Sore after exercise? Try these recovery tips!

Sore after exercise? Try these recovery tips!

Health & Fitness Blog

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So you have just gotten back into the swing of things, and have managed to do a great exercise session. Congrats! During and after the session, you feel great…the next day? Not so much.

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We have all been there!

That stiffness, soreness and aching on the day or two after doing some exercise (or perhaps even just after doing some housework or renovations) can be pretty uncomfortable. For those with Osteoarthritis, or even Rheumatoid Arthritis, we understand that this discomfort can create some concern and perhaps make you question whether exercise is even a good thing to do.  Understandably, this delayed onset muscle soreness (DOMS) tends to put people off doing more exercise, or it may even discourage them from continuing with their exercise routine altogether. When sore, we absolutely understand that the logical thing to come to mind might be to just rest, but there are some alternative ways to get your body on the road to recovery, and keep that exercise momentum going.

Let's work through them!

Foam rolling

This is one of the favourites in the clinic (staff and clients). Foam rolling can have a number of benefits, and can be used as a way to aid in recovery. We advise using a foam roller on the areas you have exercised (and/or that are sore) on the day you have exercised, and on the following day. Foam rolling is reported to have the following benefits:

- Reduced muscle soreness and joint stiffness

- Improved range of motion

- Improved bloodflow to the area (which assists recovery)

- Improved muscle activation

Spikey ball/trigger point ball

We all have those areas that always seem to get sore and tight. Exercise and activity requires the muscles to work hard, and sometimes muscles will tighten up after they have been used- resulting in stiffness, and tightness. A fantastic way to get around this so you can feel a lot better and move better, is by using a spikey ball or a trigger point ball to get rid of some of that tightness. A spikey ball is the perfect size to throw in your bag, so you can carry it anywhere. If you find that you are sore in a particular spot, or feel tight, you can use the ball to release the tension, and to help you to move more freely in that area (plus you feel a lot better). Try this after you exercise, and the following day, but feel free to carry it in your handbag as an ongoing thing for relief at any time!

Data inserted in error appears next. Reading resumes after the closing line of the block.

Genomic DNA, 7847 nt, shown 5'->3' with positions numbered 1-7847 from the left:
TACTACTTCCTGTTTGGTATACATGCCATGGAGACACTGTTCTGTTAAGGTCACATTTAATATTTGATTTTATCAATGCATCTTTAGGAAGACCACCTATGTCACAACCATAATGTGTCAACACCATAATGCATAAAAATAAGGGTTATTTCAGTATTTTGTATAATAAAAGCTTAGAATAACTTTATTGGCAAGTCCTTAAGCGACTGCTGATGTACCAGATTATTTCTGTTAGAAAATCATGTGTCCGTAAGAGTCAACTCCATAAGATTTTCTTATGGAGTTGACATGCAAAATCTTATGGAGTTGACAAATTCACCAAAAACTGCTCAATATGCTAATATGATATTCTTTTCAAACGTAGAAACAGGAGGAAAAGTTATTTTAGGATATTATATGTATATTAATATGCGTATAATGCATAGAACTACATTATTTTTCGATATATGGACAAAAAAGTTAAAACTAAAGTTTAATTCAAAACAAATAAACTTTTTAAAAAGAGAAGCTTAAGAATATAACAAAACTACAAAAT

Hot/cold showers

This method can be used right after you finish your exercise, or the following day or days. Essentially, the way it is thought to work, is it increases the bloodflow in the body, and has an effect on the way the vessels in the body act. This will have positive effects on the way the muscles recover. You can do this in many ways, however the simplest way I have found, is to do 1 minute of water as hot as you can handle, followed by 1 minute of water as cold as you can handle. Repeat this 3-5 times, and then hop out of the shower.

Swimming/gentle exercise

Feeling stiff and sore and tired may make you less inclined to carry on with your normal exercise routine, but it is super super important to keep the blood flowing and the joints moving in order to recover well.

Swimming is an absolutely fabulous way to keep moving, whilst reducing the pressure on the joints. The cold water and the pressure from the water also helps with circulation and blood flow in the muscles, and the buoyancy of the water can help you to feel more free in the muscles- making movement easier. This is also why pool exercises are a great alternative for those with joint conditions, such as Osteoarthritis and Rheumatoid Arthritis.

If swimming laps isn’t your thing, walking in the water or doing some dynamic stretches or exercises (e.g. squats or lunges) is a great way to keep moving and get the blood flowing to aid in recovery. Plus it’s a great way to cool down in the summer heat!

If you can’t get to the pool, find ways you can keep moving (like stretching or a gentler form of exercise). If you stop moving, the muscles and joints will stiffen up, the bloodflow won’t increase and help to heal the muscles, and you won’t recover as quickly.

As you may have heard, consistency is the key to getting all of the health benefits that exercise has to offer. Hopefully these tips can help you recover better, which will keep you active and consistent with your exercise!

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